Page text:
In parallel, a secondary focus of the PhD project will expand on the hypothesis that salt crystals can preserve microorganisms over millions of years. This is in alignment with the PEPR Origins, of which the ICMCB participates in the frame of the Axis 4 - Microfluidics to investigate prebiotic chemistry and early life on Earth using microfluidic systems. The ICMCB microfluidic platform [9] has already been used to study halophiles is an ongoing collaboration between MCAM and ICMCB to prepare for the Exocube experiment by testing fluidics technology with living halophiles simulating spaceflight-related conditions. The microfluidic system of ICMCB was developed also for applications in space science with the financial support of CNES (ISS spaceflight DECLIC project "SCWO" in development phase A-B). The system will now be used in the frame of this interdisciplinary exobiology PhD project to simulate halite fluid inclusions.


    1. Schreder-Gomes, S. I. et al. Geology (2022).

    2. Trumbo, S. K. et al. Sci Adv 5, eaaw7123 (2019).

    3. Postberg, F. et al. Nature 474, 620–622 (2011).

    4. Squyres, S. W. et al. Science 313, 1403–1407 (2006).

    5. Morwool, P. F. W. Env. Science (2019).

    6. Chan, Q. H. S. et al. Science Advances 4, eaao3521 (2018).

    7. Favreau, F. et al. Front Microbiol 13, 1075274 (2023).

    8. Elsaesser, A. et al. npj Microgravity 9, 43 (2023).

    9. Cario, A. et al. Front Microbiol 13, 866681 (2022).

    The selection of candidates will be in a two-steps process:

    1- Candidates must first apply via the CNES website :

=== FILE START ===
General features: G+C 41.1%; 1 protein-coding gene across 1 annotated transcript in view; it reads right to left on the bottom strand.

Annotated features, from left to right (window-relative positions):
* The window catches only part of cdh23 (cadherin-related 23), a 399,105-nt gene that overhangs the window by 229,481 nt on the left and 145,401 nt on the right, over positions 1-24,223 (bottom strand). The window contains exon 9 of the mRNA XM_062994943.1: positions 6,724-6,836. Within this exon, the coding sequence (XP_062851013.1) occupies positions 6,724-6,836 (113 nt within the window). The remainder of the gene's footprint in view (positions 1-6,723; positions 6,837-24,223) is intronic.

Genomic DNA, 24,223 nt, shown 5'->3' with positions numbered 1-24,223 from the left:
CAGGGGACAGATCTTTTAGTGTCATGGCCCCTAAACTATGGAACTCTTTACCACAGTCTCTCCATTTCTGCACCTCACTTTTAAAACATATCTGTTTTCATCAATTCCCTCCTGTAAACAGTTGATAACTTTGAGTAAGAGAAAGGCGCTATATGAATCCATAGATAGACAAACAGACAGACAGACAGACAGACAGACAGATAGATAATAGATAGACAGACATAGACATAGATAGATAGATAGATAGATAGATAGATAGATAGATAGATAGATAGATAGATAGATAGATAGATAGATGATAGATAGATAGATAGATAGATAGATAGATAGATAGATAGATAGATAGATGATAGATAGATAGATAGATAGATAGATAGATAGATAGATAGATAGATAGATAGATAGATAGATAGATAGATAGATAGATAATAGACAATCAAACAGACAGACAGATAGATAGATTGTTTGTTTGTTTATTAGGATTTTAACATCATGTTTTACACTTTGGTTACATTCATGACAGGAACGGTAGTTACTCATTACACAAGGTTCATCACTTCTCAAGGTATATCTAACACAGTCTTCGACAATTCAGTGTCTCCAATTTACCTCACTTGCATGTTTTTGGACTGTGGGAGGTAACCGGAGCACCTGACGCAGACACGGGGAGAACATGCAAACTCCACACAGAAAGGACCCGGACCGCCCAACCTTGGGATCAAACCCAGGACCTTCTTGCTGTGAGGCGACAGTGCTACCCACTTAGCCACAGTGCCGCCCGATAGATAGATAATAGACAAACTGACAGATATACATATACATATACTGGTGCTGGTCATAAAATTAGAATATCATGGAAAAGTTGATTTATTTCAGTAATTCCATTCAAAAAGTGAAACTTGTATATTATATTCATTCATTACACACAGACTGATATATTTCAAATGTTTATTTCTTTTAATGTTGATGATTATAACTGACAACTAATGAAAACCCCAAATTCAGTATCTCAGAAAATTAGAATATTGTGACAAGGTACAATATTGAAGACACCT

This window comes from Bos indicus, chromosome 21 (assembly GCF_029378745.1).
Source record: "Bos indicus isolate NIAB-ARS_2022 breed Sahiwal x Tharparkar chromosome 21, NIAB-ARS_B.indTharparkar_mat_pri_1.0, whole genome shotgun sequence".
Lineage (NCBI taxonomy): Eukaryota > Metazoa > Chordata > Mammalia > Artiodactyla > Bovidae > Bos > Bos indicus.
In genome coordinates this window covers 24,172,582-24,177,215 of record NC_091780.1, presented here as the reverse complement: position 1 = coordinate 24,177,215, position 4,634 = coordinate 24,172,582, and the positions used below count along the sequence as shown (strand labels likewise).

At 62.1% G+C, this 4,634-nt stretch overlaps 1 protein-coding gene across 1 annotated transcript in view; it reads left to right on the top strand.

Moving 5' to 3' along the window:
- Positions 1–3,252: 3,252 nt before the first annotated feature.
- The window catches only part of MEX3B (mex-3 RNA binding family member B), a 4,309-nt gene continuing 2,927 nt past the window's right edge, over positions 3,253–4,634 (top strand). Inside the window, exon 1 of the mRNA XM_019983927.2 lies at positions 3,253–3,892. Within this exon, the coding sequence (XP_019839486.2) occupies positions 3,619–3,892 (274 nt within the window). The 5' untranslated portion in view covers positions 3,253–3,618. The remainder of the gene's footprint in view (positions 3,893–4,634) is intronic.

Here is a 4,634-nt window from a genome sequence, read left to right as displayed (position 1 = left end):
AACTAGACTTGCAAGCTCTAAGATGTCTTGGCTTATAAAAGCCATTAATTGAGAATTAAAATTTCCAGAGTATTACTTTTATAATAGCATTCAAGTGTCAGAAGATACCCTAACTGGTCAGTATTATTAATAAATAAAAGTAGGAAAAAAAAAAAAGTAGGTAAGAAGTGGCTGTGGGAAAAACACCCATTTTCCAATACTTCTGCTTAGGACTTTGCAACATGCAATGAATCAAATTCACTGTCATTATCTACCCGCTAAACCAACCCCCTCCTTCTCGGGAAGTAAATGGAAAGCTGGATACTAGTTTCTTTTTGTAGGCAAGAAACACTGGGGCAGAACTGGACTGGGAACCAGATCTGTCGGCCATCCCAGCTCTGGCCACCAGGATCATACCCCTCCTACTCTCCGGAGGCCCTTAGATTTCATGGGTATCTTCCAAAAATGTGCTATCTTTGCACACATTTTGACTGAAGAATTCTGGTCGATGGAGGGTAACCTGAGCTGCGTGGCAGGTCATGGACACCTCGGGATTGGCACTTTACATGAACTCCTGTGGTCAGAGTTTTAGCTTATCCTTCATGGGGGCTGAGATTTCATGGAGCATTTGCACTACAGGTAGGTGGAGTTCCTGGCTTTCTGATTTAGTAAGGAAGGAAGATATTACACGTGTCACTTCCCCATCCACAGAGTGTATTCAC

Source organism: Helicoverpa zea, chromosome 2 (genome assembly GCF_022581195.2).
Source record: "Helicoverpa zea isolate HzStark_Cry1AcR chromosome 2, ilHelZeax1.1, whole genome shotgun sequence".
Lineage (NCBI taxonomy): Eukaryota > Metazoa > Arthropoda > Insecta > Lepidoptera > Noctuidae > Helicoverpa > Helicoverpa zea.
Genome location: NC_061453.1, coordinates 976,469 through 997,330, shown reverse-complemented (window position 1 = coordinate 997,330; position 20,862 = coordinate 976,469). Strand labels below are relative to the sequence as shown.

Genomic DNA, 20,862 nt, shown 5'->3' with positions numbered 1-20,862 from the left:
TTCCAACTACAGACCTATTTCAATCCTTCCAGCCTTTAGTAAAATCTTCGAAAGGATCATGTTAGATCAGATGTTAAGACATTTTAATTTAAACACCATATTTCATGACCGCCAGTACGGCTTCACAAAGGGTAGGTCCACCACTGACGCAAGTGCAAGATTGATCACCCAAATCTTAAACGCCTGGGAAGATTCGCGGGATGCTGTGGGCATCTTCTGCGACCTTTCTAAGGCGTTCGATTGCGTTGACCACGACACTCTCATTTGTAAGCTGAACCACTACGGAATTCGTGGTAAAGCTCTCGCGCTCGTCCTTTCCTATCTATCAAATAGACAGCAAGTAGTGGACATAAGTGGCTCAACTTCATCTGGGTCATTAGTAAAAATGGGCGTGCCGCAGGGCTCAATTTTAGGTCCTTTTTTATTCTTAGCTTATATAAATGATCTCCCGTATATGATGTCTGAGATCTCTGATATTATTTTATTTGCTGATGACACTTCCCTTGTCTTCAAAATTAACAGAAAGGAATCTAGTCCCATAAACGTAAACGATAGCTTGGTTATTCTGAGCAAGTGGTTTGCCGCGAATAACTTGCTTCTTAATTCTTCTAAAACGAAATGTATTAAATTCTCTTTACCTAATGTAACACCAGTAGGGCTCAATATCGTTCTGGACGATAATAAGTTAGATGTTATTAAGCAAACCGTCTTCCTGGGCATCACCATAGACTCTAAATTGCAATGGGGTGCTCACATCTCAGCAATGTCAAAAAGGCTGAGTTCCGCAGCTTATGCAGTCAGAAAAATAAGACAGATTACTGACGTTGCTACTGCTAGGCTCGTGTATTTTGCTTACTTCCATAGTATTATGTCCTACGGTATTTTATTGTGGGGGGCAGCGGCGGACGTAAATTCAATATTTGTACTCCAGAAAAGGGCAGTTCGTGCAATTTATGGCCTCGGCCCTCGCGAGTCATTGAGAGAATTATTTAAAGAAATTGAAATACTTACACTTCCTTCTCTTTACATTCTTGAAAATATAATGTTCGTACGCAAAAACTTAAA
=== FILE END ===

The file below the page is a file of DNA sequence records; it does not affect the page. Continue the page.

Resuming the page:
This application process is for the half-thesis grant from CNES.

    2. Then, the candidate selected for the CNES grant will be validated for the second half of the funding provided by the PEPR Origins (Projet PEPR Origin « impact des Conditions pRimitives et des rayonnements UV sur des bioSignature au sein des CrisTAux de seL »).

    Candidate Profile:

    · Masters degree in Microbiology (preferred) or Biochemistry with a strong interest in exobiology, interdisciplinary science, and new techniques.

    · Functional level of scientific English.

    · Geographic mobility between Paris and Bordeaux for experiments. As this PhD project will occur between two collaborative labs (MNHN, Paris & ICMCB, Pessac), it is very important to be able to move from one place to another. The thesis will be organized to make the stay easier for housing (long stay in each city). Some funding is also planned for collaborative interaction between both labs (trainings, meetings, etc.).

    For more information contact:

    Adrienne Kish: adrienne.kish (at)

    Samuel Marre: samuel.marre (at)

    Anaïs Cario: anais.cario (at)

    Laboratories and Supervisors:

    Adrienne Kish (HDR), MCAM UMR7245 MNHN, Paris, France

    In collaboration with Samuel Marre and Anaïs Cario, ICMCB, Bordeaux, France

    CNES application: 2024-03-15
    Contact: adrienne.kish (at)